This Global Congress on Integrated Coastal Management will be the second opportunity for convening as a joint meeting of two major conference series, EMECS and MEDCOAST. The first joint conference that took place in Antalya, Turkey during 9-13 November 1999, was a major success attracting over 500 participants representing 50 countries. We expect that the Global Congress on Integrated Coastal Management, organized at a corner of the magnificent Aegean Sea, enhanced by the charms of the famous tourist resort town of Marmaris and environs, enjoying the rich culture and warm hospitality for which Turkish people are well-known, will serve as a reference event for the future of ICM. Scientists, experts, managers, planners, policy makers, administrators, resource developers, users and conservationists from all corners of the world, are cordially invited!

Conference Topics
A. Coastal systems, Conservation issues
– Geography, geology, geomorphology, sedimentology
– Coastal oceanography
– Coastal and marine ecosystems, biology and ecology
– Marine mammals, endangered species
– Conservation issues, biodiversity, exotic & invasive species
– Coastal ecosystems management
– Rehabilitation of damaged ecosystems
– Coastal and marine protected areas
– Coastal landscapes

B. Integrated Coastal Management (ICM)
– Theoretical framework and case reports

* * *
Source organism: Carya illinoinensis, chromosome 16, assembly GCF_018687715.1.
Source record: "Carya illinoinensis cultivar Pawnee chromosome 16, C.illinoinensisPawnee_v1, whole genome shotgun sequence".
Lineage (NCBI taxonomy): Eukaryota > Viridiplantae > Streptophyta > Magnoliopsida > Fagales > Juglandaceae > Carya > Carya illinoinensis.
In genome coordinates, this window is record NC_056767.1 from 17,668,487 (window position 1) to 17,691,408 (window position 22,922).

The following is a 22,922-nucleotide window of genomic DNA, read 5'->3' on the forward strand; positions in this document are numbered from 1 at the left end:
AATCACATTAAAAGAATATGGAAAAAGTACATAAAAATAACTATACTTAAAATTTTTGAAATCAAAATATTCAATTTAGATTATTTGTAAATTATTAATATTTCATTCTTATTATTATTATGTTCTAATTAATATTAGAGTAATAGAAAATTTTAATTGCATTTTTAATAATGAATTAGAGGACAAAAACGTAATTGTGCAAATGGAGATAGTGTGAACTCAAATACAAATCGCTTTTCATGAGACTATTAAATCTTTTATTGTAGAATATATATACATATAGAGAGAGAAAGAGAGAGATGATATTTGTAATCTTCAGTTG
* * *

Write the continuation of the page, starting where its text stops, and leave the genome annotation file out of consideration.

– Coastal management tools and instruments, databases
– Coastal and marine policy, science and policy integration
– Coastal governance, institutional arrangements
– International efforts and programs in ICM
– Legal, economic and social issues
– Environmental / ecological economics, blue economy
– Education, public involvement & NGO role, media role

C. Coastal management issues
– Coastal and submarine archaeology management of ancient sites, monuments and ship wrecks
– Coastal wetlands, dunes, estuaries, deltas and lagoons
– Beaches and their management
– Coastal water resources and watershed management
– Water quality management, water and sediment pollution, land based sources, hazardous wastes, algal blooms, bioindicators of pollution and monitoring, pollution control

– Marine litter, solid wastes management
– Transboundary pollution issues, legal context
– Environmental impacts, coastal degradation, Environmental Impact Assessment (EIA), Strategic Environmental Assessment (SEA)
– Disaster prevention, mitigation and management
– Climate change impacts and adaptation strategies

D. Sustainable development of coastal areas
– Sustainable development concerns, indicators, sustainable development of coastal and marine resources
– Coastal and maritime spatial planning
– Urban development issues waterfront renovation
– Coastal tourism planning and management, ecotourism, recreation, marine tourism
– Living resources, fisheries, mariculture
– Transportation issues: oil transport and pollution
– Siting of major industrial facilities

E. Coastal engineering, Modelling, Decision support systems, Data management
Coastal, environmental and ecosystem modelling
Coastal hydrodynamics
Coastal sediment transport and erosion
Coastal processes, erosion control and shoreline management
Coastal and ecocoastal engineering
Water level changes, sea level rise and consequences
Coastal and marine monitoring
Use of remote sensing technology and geographic information systems in coastal management